Why?

Because solo templates are and have always been a pivotal part of Karate’s practice, a focus on solo practice has lent itself to an ease of adaptability in current times. Let’s look a little bit further at why.

#1 – Little Adjustment for Karate Students

Unlike other martial arts, solo practice has been a heavy focus in karate. Yes, other martial arts will use solo practice in a warm-up, but very rarely do they make it a focus for an entire class. In karate classes, you will train hours and hours of getting your body in just the right alignment, so that it will be as you train it with a partner. Because karate practitioners are already accustomed to practicing solo in the dojo and at home, there is minimal adjustment for them.

#2 – Trained To Use Imagination

Some Karate schools teach kata first, then the applications. Other karate schools teach the opposite. Whichever way they choose, because Karate has always used solo templates, they’ve always been encouraged to imagine an opponent, and different scenarios when practicing their kata. This is an ideal tool when in self-isolation.

#3 – Strong Sense of Tradition & Discipline            

Most martial arts also have a strong sense of traditions, but Japanese martial arts seem to place a stronger emphasis than others. A greater sense of tradition may lend itself to a strong sense of discipline, which is an important quality; without it, many may not be motivated enough to take the time to train at home. A sense of tradition may also promote a stronger feeling of loyalty amongst its karate students. If the Sensei says there is a virtual class, most students will follow through, simply out of a sense of commitment to their instructor and their club.

#4 – Meditation In Motion

Recently, I’ve seen an increased interest in meditation. Self-isolation may be a trigger for mental illness for some individuals, a common remedy is meditation. Kata can certainly be identified as “meditation in motion”, the focus derived from its practice and the focus on breathing, may promote the same rewards as meditating in a seated position. Kata as a holistic practice also allows for improved cardio, strength and flexibility. Because kata allows for the so many rewards, it’s easy for the karate practitioner to feel inclined to practice kata on a regular basis.

#5 – Pathways In The Brain See No Difference

The connections in your brain see little difference whether you practice a movement pattern with a partner versus during solo. Whether you practice the movement patterns on your own or with a partner, you’re still reinforcing similar neural pathways. Because, as previously mentioned, Karate Sensei teach to imagine opponents and scenarios from the beginning, it lends them the greater ability to reinforce these neural pathways in isolation, which ultimately will improve their performance with a partner.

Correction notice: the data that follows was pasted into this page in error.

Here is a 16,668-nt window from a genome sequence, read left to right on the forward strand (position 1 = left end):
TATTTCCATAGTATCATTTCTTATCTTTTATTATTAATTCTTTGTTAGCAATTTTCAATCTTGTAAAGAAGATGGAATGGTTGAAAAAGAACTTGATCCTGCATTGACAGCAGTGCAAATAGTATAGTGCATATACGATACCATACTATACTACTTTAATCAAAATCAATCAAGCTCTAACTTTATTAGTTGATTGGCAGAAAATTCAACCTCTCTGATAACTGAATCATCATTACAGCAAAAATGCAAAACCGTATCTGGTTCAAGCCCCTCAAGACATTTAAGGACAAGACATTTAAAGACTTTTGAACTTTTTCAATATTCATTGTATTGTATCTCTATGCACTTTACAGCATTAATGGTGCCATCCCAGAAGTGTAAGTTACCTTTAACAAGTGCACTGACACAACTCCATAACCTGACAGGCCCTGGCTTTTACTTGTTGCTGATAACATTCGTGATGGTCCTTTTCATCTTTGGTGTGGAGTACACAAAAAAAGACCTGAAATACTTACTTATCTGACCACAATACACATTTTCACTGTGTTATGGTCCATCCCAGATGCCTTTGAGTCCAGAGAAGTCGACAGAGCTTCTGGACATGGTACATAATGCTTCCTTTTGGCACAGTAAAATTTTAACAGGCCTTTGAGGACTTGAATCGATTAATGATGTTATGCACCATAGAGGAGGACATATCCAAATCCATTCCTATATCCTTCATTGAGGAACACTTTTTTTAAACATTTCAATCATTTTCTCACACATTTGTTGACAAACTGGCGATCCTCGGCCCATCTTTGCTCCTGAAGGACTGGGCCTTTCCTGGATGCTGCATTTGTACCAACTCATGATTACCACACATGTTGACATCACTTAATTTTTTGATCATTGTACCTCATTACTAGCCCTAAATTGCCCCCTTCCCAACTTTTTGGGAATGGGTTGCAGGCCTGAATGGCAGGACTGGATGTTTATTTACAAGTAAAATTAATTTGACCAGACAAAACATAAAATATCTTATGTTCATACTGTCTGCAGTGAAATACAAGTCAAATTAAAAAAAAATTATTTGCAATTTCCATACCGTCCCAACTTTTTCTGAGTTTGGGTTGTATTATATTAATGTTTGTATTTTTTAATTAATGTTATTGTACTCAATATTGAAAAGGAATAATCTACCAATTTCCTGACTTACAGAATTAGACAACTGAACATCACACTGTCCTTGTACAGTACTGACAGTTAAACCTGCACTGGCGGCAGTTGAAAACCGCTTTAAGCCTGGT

Conclusion

More now than ever, solo practice or kata is one way martial artists can continue to build on their technique while in isolation.  But while kata offers many great rewards and should be practiced regularly, I think karate practitioners should stop to ask themselves a few questions.

  • Do you think when you did have a group of people in a room together that you used your time as wisely as you could have?
  • Could you have spent more time on practical two-person drills when you still had the opportunity?

Kata is a pivotal part of karate as a practice, and as discussed, an important tool in karate training, however, a tool that is over used, also becomes useless. For some schools, kata is over-practiced, used as a substitute for realistic, pressure tested scenarios. Although kata has it’s place, when you do have people to train with, that is the time when we should be practicing techniques and scenarios with one another.

But now, isn’t just the time for solo practice, but for self-reflection.

At this moment, it’s the world’s version of “Go to your room and think about what you’ve done!”

No matter the art you practice, also ask yourself:

  • Could I have been a more compassionate teacher?
  • Could I have been a more understanding student?
  • How could I have helped those around me, when I still could have?

The world has given us an opportunity to reflect. And, when you do, are you satisfied with what you see?